The male rotor with lubes and female rotor with flutes, revolve in opposite directions while the volume between them and the housing getting reduced continuously, are the essential components of the twin-screw element. Each screw element has a set, built-in pressure ratio that is determined by its length, screw pitch, and discharge port shape. The build-in pressure ratio must be adjusted to the appropriate working pressure to achieve optimal efficiency.

There are no valves on a twin-screw compressor, and there are no mechanical forces that create unbalance. This implies it can operate at a high shaft speed while maintaining a high flow rate in a tiny package. The bearings must overcome an axial acting force that is dependent on the pressure difference between the inlet and outlet.

2. Oil Free Type

The original twin screw compressors had an asymmetric rotor shape and no cooling liquid in the compression chamber. Oil-free or dry screw compressors were the name for these. Asymmetric screw profiles in modern, high-speed, oil-free screw compressors result in greatly enhanced energy efficiency due to reduced internal leakage. The most common method of synchronizing the position of the counter-rotating rotors is to use external gears. There is no need for lubrication inside the compression chamber because the rotors do not come into contact with each other or the compressor housing. As a result, the compressed air is absolutely devoid of oil.

3. Liquid Injection Type

A liquid is injected into the compression chamber and frequently into the compressor bearings in liquid-injected screw compressors. Its goal is to cool and lubricate the compressor element’s moving parts, cool compressed air internally, and reduce return leakage to the inlet. Because of its outstanding lubricating and sealing properties, oil is the most commonly injected liquid nowadays, but other liquids, such as water or polymers, are also used. High-pressure ratio liquid-injected screw compressor elements can be constructed, with one compression stage typically sufficing for pressures up to 14 bar or even 17 bar, but at the penalty of reduced energy efficiency.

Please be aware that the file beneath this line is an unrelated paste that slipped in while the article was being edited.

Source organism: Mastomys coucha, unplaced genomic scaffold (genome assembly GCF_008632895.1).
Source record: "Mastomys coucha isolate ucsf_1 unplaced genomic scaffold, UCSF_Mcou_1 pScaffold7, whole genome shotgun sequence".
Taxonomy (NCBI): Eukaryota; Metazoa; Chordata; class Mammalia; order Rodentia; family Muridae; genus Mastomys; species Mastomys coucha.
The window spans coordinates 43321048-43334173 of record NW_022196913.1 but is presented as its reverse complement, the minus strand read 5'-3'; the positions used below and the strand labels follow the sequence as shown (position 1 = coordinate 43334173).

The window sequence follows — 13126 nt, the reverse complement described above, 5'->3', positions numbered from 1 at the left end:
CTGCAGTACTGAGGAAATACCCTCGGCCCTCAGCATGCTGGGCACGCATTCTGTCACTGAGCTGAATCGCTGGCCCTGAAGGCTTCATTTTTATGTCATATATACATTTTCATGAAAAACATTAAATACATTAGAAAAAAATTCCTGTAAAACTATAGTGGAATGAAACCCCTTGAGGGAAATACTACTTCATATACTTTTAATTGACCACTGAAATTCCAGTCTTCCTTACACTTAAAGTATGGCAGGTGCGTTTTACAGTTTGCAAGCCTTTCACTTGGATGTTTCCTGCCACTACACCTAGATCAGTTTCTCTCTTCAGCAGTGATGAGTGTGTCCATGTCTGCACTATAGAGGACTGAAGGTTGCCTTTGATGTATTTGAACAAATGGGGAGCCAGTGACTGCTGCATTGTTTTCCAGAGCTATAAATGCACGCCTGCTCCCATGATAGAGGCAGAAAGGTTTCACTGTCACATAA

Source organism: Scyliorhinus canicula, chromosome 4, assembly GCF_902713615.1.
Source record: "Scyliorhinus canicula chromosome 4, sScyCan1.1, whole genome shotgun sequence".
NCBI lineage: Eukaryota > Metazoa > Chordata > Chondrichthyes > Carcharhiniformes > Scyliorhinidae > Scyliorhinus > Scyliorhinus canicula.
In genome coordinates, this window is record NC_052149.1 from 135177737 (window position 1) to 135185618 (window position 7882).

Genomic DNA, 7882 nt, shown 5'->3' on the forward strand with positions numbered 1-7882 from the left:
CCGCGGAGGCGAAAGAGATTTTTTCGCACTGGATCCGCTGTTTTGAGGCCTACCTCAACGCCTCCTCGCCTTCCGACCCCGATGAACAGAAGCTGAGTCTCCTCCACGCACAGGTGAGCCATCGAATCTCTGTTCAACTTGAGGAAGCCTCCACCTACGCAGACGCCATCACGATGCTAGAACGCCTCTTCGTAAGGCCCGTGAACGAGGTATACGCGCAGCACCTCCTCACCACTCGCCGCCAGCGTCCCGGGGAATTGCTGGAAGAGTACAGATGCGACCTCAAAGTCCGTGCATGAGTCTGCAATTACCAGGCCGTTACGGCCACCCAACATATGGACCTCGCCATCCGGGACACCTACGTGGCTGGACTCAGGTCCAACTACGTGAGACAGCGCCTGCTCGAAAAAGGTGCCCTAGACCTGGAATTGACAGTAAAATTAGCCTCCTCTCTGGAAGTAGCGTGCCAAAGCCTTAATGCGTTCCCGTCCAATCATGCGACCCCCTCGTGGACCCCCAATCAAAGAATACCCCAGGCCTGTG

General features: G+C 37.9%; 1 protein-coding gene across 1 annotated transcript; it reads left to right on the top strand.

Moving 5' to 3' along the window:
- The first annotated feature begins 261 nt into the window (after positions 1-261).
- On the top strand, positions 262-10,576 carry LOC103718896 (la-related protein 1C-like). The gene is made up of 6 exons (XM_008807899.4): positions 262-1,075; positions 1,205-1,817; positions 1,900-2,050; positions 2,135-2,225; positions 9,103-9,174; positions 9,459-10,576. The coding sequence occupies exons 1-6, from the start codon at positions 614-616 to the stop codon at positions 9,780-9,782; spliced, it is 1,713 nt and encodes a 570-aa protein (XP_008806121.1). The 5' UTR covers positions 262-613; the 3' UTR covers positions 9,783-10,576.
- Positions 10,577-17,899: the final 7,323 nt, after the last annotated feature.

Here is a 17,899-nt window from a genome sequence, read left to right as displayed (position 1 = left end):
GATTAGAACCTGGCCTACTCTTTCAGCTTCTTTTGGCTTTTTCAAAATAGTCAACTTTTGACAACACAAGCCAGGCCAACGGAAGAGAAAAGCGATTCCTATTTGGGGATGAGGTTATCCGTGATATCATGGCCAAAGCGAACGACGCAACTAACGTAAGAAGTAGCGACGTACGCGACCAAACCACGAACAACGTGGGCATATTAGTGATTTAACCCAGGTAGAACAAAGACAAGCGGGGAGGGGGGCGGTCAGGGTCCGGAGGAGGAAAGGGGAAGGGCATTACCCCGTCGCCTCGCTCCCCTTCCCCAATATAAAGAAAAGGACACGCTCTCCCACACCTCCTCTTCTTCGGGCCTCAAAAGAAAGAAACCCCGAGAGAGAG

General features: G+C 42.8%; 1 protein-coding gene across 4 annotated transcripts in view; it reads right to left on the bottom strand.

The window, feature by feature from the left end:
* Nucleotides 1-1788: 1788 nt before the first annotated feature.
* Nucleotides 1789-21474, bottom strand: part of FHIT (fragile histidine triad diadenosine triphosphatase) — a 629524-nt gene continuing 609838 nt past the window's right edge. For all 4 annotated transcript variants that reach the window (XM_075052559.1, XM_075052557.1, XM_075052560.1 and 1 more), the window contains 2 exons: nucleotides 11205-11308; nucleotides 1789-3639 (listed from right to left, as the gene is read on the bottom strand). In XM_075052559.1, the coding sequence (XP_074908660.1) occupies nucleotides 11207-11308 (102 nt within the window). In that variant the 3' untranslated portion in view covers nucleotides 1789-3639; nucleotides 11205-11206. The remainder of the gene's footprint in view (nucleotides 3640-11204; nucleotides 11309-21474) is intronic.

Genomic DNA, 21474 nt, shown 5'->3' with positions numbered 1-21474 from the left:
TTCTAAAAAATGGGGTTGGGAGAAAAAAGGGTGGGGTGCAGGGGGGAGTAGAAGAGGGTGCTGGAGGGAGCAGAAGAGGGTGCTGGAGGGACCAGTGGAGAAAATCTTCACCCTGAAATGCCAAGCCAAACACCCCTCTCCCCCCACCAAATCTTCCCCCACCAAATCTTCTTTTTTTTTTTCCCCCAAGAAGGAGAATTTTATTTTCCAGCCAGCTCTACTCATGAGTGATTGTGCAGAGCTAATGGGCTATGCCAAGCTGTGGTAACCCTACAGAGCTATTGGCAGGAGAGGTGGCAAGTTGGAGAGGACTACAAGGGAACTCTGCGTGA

Application of Rotary Screw Compressor

  • Capacity ranges from 200 to 20000 m3/hr.
  • Pressure ratio: less than 3 bar in one stage, 12 to 14 bar in the next.
  • Used for industrial refrigeration processes.

Advantages of Rotary Screw Compressor

  • The screw compressor combines many of the advantages of both centrifugal and compressors, as well as some unique qualities. It uses high-pressure refrigerants like R-22 and ammonia since it is a positive displacement machine. It can handle a large volume because it is a high-speed rotary machine. As a result, it is particularly well suited to large-capacity low-temperature applications, such as food refrigeration.
  • It doesn’t have the same surging issues as reciprocating compressors. Due to the usage of high-pressure refrigerants, it has tiny pipe diameters and positive pressures. It features great compression efficiency, continuous capacity control, unloaded beginning, and no balancing issues, just as centrifugal compressors. The compressor can also be used in large-capacity installations.
  • Low maintenance
  • Long life cycle

Disadvantages of Rotary Screw Compressor

  • When unloaded, it can utilize 40 percent to 90 percent of its full load power.
  • It’s not a good idea to use it for very small or extremely huge loads.

Image Source :- machinerylubrication